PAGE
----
With no rain in sight, harvest is moving right along. Thirty-five percent of the corn and 50% of soybeans has been harvested. There won’t be any record-breaking yields to report this year, but many farmers are surprised at how well some varieties are doing. I’ve seen some soybeans yielding more than corn in some areas.
Dry, windy harvest conditions also means there is a greater risk of
fire. Prevention is key to avoiding a fire. Carry a fire extinguisher on all of your farm equipment. At the end of the day, clean off debris with high pressure air or water. Then place your equipment in a clean, open area just in case a fire would occur.
Dry conditions helped progress corn harvested to 20% statewide. This is well ahead of the 5-year average of only 1%. Most silage has been cut. Corn yields are coming in better than expected. I talked with one area farmer who was averaging 125 bushels per acre. Soybean harvest is only at 15%. The soybean moisture is at 8% and the seed size is reported as very small due to dry growing conditions. I’m hearing soybean yields about 30 bu/A.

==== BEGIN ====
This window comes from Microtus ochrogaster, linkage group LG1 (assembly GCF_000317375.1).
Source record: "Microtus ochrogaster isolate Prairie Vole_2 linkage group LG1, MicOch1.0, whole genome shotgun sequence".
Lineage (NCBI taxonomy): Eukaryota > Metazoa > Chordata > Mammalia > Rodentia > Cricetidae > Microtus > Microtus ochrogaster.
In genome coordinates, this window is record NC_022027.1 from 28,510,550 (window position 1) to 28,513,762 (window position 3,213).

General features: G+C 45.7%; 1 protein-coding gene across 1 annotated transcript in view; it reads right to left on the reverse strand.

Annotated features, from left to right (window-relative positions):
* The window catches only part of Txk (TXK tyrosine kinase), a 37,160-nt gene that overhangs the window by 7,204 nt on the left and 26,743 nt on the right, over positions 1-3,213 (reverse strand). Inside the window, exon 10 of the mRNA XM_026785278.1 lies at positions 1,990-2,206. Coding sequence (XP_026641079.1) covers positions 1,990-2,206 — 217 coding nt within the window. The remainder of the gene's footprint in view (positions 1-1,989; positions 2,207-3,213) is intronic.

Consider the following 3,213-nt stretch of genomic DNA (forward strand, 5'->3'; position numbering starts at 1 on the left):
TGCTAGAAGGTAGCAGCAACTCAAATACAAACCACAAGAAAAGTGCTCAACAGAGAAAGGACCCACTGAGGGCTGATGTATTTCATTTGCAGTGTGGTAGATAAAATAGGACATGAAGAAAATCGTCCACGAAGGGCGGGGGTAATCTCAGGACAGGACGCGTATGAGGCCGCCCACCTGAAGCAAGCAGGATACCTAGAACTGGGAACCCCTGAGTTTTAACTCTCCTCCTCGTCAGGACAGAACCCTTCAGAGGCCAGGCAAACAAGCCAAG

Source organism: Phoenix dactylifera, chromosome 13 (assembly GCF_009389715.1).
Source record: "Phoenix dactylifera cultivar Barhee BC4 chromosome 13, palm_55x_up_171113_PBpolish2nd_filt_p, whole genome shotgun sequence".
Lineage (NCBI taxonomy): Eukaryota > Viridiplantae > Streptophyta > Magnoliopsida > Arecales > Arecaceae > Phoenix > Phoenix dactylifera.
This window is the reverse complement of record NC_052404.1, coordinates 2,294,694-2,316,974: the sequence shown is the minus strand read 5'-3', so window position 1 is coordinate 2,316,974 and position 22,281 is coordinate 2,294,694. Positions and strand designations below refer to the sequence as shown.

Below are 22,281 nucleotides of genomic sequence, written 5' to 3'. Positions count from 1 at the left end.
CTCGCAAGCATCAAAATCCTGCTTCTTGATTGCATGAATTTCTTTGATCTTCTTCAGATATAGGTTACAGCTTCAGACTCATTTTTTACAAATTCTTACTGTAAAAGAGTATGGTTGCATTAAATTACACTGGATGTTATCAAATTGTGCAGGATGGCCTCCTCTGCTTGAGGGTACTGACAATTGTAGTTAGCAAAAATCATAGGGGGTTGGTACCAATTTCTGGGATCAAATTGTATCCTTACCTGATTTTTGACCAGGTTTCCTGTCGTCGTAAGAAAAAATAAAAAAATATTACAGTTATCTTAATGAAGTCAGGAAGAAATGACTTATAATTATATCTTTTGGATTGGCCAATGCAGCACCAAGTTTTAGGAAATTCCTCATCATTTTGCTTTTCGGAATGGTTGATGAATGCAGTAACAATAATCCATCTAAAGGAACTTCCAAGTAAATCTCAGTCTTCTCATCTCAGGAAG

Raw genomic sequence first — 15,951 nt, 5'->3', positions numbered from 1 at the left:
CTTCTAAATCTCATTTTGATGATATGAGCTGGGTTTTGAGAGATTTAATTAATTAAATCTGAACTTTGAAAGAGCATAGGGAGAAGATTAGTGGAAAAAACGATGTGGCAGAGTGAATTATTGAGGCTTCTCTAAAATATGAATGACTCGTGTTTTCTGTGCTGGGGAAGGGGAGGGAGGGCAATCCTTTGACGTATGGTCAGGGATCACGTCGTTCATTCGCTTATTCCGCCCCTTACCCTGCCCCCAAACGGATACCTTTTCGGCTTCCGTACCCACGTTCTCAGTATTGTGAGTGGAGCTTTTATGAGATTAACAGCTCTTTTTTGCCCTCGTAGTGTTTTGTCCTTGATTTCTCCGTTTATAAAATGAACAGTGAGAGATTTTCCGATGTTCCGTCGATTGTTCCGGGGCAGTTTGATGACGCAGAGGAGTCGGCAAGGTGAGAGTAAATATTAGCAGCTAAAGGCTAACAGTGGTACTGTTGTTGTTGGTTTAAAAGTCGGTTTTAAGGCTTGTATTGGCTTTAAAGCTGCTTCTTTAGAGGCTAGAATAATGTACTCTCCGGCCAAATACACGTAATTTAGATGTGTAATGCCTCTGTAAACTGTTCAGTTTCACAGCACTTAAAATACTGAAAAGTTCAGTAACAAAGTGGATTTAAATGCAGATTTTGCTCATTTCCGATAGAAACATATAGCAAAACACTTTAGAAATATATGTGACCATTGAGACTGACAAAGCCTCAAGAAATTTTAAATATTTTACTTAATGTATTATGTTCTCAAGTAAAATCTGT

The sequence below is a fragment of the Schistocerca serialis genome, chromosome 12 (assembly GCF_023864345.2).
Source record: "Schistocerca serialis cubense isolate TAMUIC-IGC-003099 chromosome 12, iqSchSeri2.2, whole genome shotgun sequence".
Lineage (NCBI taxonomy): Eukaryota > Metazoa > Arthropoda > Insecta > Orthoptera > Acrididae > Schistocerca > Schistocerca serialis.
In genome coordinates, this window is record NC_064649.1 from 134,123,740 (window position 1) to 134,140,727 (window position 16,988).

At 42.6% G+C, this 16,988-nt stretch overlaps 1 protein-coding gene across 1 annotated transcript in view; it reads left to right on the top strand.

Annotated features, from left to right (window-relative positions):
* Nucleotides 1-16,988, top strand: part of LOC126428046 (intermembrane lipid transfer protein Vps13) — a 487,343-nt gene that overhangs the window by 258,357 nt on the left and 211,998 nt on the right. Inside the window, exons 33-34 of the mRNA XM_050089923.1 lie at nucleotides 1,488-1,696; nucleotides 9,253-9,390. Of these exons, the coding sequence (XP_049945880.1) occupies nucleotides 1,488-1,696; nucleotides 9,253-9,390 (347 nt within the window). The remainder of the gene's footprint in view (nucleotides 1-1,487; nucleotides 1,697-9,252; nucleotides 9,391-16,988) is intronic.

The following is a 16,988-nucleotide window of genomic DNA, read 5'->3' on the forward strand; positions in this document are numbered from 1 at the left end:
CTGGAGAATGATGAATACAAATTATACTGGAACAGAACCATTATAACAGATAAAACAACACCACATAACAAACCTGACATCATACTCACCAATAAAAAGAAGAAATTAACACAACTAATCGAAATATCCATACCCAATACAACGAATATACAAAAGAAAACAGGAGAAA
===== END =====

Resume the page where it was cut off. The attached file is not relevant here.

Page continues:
What a difference a week can make! It’s like our corn crop is on steroids. On average, corn grew over 10″ last week. The average height is 28 inches, according to South Dakota crop reports. I have been in fields where the corn is 48 inches or better; corn was averaging 12 inches here tall this time last year. Tasseling will not be far away. Some parts of my region could use another shot of precipitation really while others have had some isolated heavy rains. Most areas are setting good for moisture. Temperatures were warmer for the third consecutive week, and these temperatures are becoming an issue we’re hearing more reports of stressed crops. Remember to drink plenty of water and stay in a shaded areas if you must be outdoors. Don’t forget about the pets and livestock either!
Soybeans are coming along but are no way near being canopied like the corn is. Alfalfa is 25% cut for the second time. A lot of insects are taking over the alfalfa fields as some farmers are taking to the fields; spraying for these pests is robbing the yields on their stand.